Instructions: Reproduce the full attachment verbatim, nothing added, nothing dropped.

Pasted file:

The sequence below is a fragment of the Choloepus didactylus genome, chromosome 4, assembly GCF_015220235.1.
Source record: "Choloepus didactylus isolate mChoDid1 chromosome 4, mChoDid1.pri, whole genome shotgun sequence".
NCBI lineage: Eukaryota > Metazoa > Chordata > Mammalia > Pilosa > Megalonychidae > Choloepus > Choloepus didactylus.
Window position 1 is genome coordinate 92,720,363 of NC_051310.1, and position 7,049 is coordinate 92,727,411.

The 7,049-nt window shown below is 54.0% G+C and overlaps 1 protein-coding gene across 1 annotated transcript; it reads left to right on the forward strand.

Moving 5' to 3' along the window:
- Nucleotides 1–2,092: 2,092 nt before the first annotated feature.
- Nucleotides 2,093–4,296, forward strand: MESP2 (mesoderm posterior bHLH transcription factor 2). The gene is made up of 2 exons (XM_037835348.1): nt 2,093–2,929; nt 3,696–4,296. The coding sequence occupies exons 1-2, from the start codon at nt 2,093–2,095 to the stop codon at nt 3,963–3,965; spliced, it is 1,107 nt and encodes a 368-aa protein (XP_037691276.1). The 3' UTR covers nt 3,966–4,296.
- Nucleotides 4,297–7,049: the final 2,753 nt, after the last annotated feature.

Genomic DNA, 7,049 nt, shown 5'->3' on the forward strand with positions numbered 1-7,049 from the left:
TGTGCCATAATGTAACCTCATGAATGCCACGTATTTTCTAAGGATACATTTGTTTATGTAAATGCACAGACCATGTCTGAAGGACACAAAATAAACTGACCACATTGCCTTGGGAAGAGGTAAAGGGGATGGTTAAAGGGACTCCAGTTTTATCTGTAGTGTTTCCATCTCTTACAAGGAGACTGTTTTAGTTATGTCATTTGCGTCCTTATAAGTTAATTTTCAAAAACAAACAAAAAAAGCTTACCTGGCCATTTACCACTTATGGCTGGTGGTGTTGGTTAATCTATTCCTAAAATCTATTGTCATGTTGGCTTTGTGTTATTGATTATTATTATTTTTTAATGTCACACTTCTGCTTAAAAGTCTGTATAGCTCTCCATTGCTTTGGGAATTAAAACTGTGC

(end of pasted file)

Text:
The sequence below is a fragment of the Choloepus didactylus genome, chromosome 4, assembly GCF_015220235.1.
Source record: "Choloepus didactylus isolate mChoDid1 chromosome 4, mChoDid1.pri, whole genome shotgun sequence".
NCBI lineage: Eukaryota > Metazoa > Chordata > Mammalia > Pilosa > Megalonychidae > Choloepus > Choloepus didactylus.
Window position 1 is genome coordinate 92,720,363 of NC_051310.1, and position 7,049 is coordinate 92,727,411.

The 7,049-nt window shown below is 54.0% G+C and overlaps 1 protein-coding gene across 1 annotated transcript; it reads left to right on the forward strand.

Moving 5' to 3' along the window:
- Nucleotides 1–2,092: 2,092 nt before the first annotated feature.
- Nucleotides 2,093–4,296, forward strand: MESP2 (mesoderm posterior bHLH transcription factor 2). The gene is made up of 2 exons (XM_037835348.1): nt 2,093–2,929; nt 3,696–4,296. The coding sequence occupies exons 1-2, from the start codon at nt 2,093–2,095 to the stop codon at nt 3,963–3,965; spliced, it is 1,107 nt and encodes a 368-aa protein (XP_037691276.1). The 3' UTR covers nt 3,966–4,296.
- Nucleotides 4,297–7,049: the final 2,753 nt, after the last annotated feature.

Genomic DNA, 7,049 nt, shown 5'->3' on the forward strand with positions numbered 1-7,049 from the left:
TGTGCCATAATGTAACCTCATGAATGCCACGTATTTTCTAAGGATACATTTGTTTATGTAAATGCACAGACCATGTCTGAAGGACACAAAATAAACTGACCACATTGCCTTGGGAAGAGGTAAAGGGGATGGTTAAAGGGACTCCAGTTTTATCTGTAGTGTTTCCATCTCTTACAAGGAGACTGTTTTAGTTATGTCATTTGCGTCCTTATAAGTTAATTTTCAAAAACAAACAAAAAAAGCTTACCTGGCCATTTACCACTTATGGCTGGTGGTGTTGGTTAATCTATTCCTAAAATCTATTGTCATGTTGGCTTTGTGTTATTGATTATTATTATTTTTTAATGTCACACTTCTGCTTAAAAGTCTGTATAGCTCTCCATTGCTTTGGGAATTAAAACTGTGC